Transforming Next-Gen Therapy Supply Chains Into Patient-Connected Value Chains
By Sanjay Srivastava, Laks Pernenkil, and Hussain Mooraj, Deloitte
Part 2 in a three-part series (Click here to read Part 1.)
Cell, gene, and other emerging therapies are distinctly different from traditional biopharma products. Every lot is for a named patient or small population of patients, and that lot drives direct uplift on the bottom line. Traditional supply chain management does not necessarily create patient value in emerging therapy value chains. Operations should be the backbone of a distribution model that delivers these products efficiently and effectively over the last few yards.
In a traditional pharmaceutical value chain for provider-administered outpatient drugs, the provider purchases a product from a pharmacy or distributor, stores the product, administers the product to a patient, and then submits a claim for reimbursement to a third-party payer. However, cell and gene therapy value chains, manufacturing, and distribution requirements generally do not align with this model (Figure 1), for several reasons:
The flows of material, information, and financials for cell and gene therapies are driven by product characteristics (including manufacturing), price, sites of care, and site network; thus, they vary widely from therapy to therapy.
Regulations around the quality, handling, and traceability of human cell products impact how cell and gene therapy manufacturers set up their supply chain and, ultimately, how they serve their customers and patients.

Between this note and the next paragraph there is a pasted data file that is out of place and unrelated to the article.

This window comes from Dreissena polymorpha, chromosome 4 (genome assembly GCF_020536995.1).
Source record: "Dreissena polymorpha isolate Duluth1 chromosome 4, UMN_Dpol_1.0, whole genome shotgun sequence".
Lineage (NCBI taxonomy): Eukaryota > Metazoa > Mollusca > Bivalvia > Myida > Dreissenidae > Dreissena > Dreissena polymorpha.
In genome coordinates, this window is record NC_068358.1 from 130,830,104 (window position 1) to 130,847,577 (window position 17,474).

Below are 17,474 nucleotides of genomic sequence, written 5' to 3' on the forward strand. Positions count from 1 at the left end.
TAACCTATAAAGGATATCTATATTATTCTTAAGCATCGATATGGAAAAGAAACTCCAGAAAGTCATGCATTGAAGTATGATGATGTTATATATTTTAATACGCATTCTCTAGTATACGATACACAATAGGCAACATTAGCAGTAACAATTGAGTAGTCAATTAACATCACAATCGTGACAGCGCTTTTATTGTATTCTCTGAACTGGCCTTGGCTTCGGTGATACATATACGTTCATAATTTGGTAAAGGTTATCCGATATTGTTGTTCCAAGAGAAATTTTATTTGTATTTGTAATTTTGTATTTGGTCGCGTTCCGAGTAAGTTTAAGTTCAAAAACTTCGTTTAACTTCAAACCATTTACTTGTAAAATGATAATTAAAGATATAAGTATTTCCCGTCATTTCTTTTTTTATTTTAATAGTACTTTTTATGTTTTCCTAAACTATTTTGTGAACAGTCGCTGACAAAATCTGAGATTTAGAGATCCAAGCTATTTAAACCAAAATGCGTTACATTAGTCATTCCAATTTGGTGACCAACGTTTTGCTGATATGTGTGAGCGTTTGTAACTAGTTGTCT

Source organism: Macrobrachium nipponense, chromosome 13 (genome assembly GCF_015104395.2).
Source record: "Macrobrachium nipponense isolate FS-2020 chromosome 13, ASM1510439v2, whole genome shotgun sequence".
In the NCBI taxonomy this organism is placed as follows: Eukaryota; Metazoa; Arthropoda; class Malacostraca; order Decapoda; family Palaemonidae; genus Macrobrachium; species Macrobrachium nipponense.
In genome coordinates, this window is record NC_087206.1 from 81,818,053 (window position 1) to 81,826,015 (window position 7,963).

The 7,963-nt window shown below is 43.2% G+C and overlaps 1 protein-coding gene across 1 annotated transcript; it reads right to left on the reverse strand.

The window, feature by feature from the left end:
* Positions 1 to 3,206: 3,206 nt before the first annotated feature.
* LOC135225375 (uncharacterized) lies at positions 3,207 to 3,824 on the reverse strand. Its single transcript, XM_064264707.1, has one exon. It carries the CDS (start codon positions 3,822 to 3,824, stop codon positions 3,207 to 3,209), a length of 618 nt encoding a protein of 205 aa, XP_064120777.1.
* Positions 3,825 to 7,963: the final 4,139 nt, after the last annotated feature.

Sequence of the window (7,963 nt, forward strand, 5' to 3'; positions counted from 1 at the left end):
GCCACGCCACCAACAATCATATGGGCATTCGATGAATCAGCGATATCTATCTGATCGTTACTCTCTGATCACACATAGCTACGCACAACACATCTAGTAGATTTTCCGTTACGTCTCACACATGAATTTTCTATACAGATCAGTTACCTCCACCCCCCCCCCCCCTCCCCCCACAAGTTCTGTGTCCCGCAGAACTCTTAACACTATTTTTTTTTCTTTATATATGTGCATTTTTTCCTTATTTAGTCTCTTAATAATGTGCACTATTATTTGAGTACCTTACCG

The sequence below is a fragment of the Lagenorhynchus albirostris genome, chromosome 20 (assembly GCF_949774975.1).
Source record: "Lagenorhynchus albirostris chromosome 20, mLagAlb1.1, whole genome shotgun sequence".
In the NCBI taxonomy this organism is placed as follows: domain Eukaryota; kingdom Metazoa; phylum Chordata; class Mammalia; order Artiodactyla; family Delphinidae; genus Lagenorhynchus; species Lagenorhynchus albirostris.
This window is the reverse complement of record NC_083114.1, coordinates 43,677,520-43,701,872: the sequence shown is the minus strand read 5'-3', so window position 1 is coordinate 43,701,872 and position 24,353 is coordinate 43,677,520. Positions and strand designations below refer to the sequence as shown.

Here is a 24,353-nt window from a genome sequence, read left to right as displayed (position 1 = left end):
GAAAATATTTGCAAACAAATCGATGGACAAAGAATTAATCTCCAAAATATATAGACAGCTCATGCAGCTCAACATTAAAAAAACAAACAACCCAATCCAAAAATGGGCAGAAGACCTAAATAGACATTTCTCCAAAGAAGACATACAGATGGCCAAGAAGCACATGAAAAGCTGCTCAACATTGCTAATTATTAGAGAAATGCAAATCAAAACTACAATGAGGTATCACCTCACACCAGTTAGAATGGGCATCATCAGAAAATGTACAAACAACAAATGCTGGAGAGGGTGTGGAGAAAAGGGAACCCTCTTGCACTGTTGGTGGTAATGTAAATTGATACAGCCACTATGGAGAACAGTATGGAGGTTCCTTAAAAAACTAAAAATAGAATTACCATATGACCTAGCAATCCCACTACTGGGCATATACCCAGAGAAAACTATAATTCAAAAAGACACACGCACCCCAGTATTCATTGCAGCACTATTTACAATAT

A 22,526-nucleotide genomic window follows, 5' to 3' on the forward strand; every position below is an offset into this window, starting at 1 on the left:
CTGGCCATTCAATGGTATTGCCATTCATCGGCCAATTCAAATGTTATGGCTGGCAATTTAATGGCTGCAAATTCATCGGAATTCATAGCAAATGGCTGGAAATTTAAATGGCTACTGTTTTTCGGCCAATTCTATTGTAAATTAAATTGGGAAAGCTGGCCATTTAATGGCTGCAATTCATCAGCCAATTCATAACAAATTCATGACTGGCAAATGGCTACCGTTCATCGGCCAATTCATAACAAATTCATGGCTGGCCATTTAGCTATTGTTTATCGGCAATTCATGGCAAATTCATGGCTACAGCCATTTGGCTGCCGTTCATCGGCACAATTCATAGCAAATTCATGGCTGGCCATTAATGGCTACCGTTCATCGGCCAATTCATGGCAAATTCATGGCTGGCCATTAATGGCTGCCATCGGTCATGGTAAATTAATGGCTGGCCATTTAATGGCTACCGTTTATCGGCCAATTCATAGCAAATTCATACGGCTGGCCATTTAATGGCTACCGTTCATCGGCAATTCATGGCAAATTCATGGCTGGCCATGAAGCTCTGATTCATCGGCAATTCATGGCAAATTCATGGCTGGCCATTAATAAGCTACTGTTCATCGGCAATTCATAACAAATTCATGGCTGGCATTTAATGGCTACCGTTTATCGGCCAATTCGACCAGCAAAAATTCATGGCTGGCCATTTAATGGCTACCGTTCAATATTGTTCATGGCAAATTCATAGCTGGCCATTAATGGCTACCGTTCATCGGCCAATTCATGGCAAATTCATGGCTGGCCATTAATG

The line between what defines a treatment center versus a pharmaceutical company is blurring as personalized therapies become localized/regionalized around the treatment center.
Because autologous therapies require a patient’s own cells to be cultured in a tight, closed-loop supply chain, traditional distributors may have to find new ways to create value for manufacturers.
Operations’ focus moves from using inventory to de-risk supply to providing a just-in-time (JIT) value chain with varying and hard-to-define delivery and service windows.
Cell and gene therapies must adhere to strict treatment center planning and delivery timelines so that the product does not expire and/or the patient treatment window is not missed.
Provider organizations serve as both suppliers and customers, requiring complex service agreements that cover aspects of handling GMP material and delivering therapies.
Cell and gene therapies require the value chain to leverage emerging, patient-centric digital capabilities to ensure on-time and high-quality performance.
Figure 1: Cell and gene therapies have supply chain and manufacturing requirements that traditional “buy and bill” models may find difficult to accommodate. (Click on the image to view a larger version.)
As cell and gene therapies compose a growing share of biopharma companies’ product portfolios, they are stretching the capabilities of established supply chain and manufacturing processes (e.g., made-to-order products, no inventory). Smooth orchestration of the lifecycle stages of therapy order management, product manufacturing, and order delivery increasingly call for controlled operating conditions; a sophisticated and, typically, cold-/frozen-chain distribution model; and close coordination among all stakeholders, often enabled by a digital platform, patient services, or hubs.